Addressing taboo issues using radio – “Chatting with My Best Friend”
EAI’s award-winning “Chatting With My Best Friend” radio program provides information and support to Nepalese youth on pressing issuees. Orlando Bloom played a guest role on the award-winning program. The show was featured CNN.
A Project of —
Listening to your program and going through the booklet you sent me, I have felt a lot of changes in my life. To solve my upcoming problems, I go through my life skills booklet and find out how I can be successful and differentiate right from wrong. I have not only solved my own problems but have also tried to solve problems arising among my friends. I have given the booklet that I received from you to my friends as well and I also shared stickers with them. They say that the “Saathi Sanga Manka Kura” program has made a big impact in our lives and in our way of thinking as well.”
– Excerpt From a Listener Letter
Every week, more than 7.2 million youth in Nepal turned to their friends on the radio program Chatting with My Best Friend (Saathi Sanga Manka Kura), making it one of the top five most popular radio programs in the country. This program empowered youth provided them with crucial information about health, livelihoods, economic opportunities, and basic life skills to deal with the difficult issues they face in their daily lives.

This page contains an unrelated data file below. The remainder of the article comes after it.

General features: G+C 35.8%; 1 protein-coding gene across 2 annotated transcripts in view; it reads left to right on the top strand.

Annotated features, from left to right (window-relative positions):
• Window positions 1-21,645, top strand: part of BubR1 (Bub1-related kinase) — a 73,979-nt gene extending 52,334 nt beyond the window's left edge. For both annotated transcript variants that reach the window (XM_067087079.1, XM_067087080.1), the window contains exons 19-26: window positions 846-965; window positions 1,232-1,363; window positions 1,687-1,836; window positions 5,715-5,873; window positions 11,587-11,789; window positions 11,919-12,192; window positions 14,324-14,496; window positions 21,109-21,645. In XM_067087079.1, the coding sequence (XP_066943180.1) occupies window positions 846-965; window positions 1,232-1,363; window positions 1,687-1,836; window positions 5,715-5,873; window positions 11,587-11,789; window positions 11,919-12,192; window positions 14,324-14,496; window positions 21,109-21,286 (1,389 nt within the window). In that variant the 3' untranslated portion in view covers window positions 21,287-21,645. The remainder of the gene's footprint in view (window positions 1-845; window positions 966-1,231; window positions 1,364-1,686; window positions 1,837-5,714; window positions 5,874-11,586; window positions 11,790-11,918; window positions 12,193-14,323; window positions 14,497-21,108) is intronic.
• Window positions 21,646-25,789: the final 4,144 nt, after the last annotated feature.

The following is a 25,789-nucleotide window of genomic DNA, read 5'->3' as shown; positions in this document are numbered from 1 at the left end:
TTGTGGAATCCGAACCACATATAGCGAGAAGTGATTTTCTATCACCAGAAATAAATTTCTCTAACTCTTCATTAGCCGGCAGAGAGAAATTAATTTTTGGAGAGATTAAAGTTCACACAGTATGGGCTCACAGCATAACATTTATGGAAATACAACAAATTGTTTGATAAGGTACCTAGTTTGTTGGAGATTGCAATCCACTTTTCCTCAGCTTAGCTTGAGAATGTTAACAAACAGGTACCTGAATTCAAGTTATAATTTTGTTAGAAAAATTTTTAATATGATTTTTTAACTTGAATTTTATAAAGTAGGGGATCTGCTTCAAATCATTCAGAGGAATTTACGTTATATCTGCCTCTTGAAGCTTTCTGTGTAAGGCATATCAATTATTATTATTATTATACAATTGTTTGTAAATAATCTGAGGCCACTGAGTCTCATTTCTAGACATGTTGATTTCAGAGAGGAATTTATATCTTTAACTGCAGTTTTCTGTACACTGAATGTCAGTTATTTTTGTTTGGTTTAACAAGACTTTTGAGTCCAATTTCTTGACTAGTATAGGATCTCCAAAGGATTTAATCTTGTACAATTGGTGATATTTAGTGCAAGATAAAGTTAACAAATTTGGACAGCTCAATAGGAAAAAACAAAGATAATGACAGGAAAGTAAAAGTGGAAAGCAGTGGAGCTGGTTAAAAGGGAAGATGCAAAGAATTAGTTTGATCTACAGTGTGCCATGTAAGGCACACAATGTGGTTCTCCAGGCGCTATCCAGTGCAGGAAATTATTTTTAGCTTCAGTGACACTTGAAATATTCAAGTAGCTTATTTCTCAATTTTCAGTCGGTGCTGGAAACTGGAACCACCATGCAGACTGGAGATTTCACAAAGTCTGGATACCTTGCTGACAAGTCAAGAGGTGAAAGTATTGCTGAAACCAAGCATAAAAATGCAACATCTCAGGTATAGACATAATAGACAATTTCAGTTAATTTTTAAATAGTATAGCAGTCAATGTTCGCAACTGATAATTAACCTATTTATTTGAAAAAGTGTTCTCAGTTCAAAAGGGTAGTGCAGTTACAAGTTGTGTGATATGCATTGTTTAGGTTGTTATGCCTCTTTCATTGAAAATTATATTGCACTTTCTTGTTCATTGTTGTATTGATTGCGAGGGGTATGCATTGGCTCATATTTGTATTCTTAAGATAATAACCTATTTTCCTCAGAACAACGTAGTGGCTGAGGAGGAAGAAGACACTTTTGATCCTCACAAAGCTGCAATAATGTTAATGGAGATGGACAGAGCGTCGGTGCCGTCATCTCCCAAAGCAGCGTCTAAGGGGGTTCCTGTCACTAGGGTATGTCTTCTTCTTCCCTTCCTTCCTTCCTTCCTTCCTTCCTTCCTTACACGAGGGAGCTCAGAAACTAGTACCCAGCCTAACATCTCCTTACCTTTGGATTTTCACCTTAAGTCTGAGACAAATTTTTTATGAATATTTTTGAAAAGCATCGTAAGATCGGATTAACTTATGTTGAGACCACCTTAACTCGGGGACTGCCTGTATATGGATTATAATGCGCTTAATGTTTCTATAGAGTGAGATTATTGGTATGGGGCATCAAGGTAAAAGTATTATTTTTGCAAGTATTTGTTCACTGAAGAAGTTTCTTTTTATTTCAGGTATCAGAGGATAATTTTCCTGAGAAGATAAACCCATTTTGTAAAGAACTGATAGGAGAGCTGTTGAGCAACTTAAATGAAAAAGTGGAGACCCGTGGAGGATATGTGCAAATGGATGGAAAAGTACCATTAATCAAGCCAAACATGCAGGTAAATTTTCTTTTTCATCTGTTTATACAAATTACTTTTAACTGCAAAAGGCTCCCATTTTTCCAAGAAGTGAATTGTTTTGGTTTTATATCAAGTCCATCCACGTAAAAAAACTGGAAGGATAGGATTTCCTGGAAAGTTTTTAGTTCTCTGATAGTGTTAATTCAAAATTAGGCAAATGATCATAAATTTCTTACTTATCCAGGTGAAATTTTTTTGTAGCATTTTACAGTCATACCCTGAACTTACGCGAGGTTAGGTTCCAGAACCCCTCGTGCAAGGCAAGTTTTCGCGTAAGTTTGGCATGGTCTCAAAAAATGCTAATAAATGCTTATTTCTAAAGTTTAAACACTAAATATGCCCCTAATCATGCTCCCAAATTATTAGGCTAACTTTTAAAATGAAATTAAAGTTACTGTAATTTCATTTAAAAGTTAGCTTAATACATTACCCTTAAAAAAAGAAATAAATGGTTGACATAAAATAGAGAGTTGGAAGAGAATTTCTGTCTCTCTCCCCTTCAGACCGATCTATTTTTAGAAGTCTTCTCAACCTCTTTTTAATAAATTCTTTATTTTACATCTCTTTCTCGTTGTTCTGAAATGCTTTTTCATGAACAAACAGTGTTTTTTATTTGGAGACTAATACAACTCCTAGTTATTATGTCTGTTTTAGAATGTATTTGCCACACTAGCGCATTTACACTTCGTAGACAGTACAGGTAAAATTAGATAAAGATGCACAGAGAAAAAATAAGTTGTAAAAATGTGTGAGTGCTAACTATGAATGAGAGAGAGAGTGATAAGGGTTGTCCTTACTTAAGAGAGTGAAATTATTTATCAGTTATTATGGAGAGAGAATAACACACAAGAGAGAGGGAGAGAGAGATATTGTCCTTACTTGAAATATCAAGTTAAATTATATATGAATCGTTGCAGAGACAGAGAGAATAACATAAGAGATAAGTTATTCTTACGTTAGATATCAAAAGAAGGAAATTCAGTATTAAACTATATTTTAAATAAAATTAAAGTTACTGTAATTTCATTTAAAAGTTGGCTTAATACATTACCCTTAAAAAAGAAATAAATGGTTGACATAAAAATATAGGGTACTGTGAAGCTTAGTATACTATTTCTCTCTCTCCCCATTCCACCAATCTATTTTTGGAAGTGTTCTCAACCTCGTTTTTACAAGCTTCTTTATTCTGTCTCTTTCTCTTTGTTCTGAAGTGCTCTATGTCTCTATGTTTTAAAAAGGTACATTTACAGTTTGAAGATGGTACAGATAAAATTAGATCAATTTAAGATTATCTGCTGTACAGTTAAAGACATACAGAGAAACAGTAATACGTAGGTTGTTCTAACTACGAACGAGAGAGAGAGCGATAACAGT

The young hosts’ frank youth-to-youth on-air discussions about the realities and responsibilities of adolescence helped young people to rise above daily conflicts, misguided expectations, and peer pressure. Teenage listeners – often with no other sources of reliable information – learn skills for negotiating relationships, continuing their education, HIV/AIDS prevention, STDs, pre-marital pregnancies, trafficking, vocational training, and grappling with issues related to Nepal’s conflict and peace restoration.
Each of the weekly hour-long broadcasts highlighted the story of a teen grappling with a particular issue such as gender or caste discrimination, girls’ education, conflict, sexual and reproductive health, or careers. Through discussions between the hosts, short serial dramas, and interviews with experts, listeners gain the knowledge and support to make informed decisions.
Inspired by the radio show, listening clubs also conduct their own activities, such as HIV/AIDS training and prevention, or programs on gender discrimination and caste discrimination in collaboration with local health centers and village development committees. These clubs exemplify how Nepali youth are positively changing their behaviors to live healthier and more productive lives.
The Indreni Bal Club from eastern Nepal was brave enough to start a campaign where young members instigate informal conversations in public places, like bus stops and public water fountains, on issues like safe sex, the importance of reproductive health, and other topics they learned about from Chatting with My Best Friend. The network of listener clubs has started the publication of regional bulletins and national magazines to promote the many club activities carried out all over Nepal.
"Many people in our country don't even know what AIDS is. They've never even heard of it. So how can we expect them to know about the safety measures?"
Impact & Reach of this Project
letters received only in 2005
Nepalese youth (under 29) followed the program
formally organized listening clubs throughout the country
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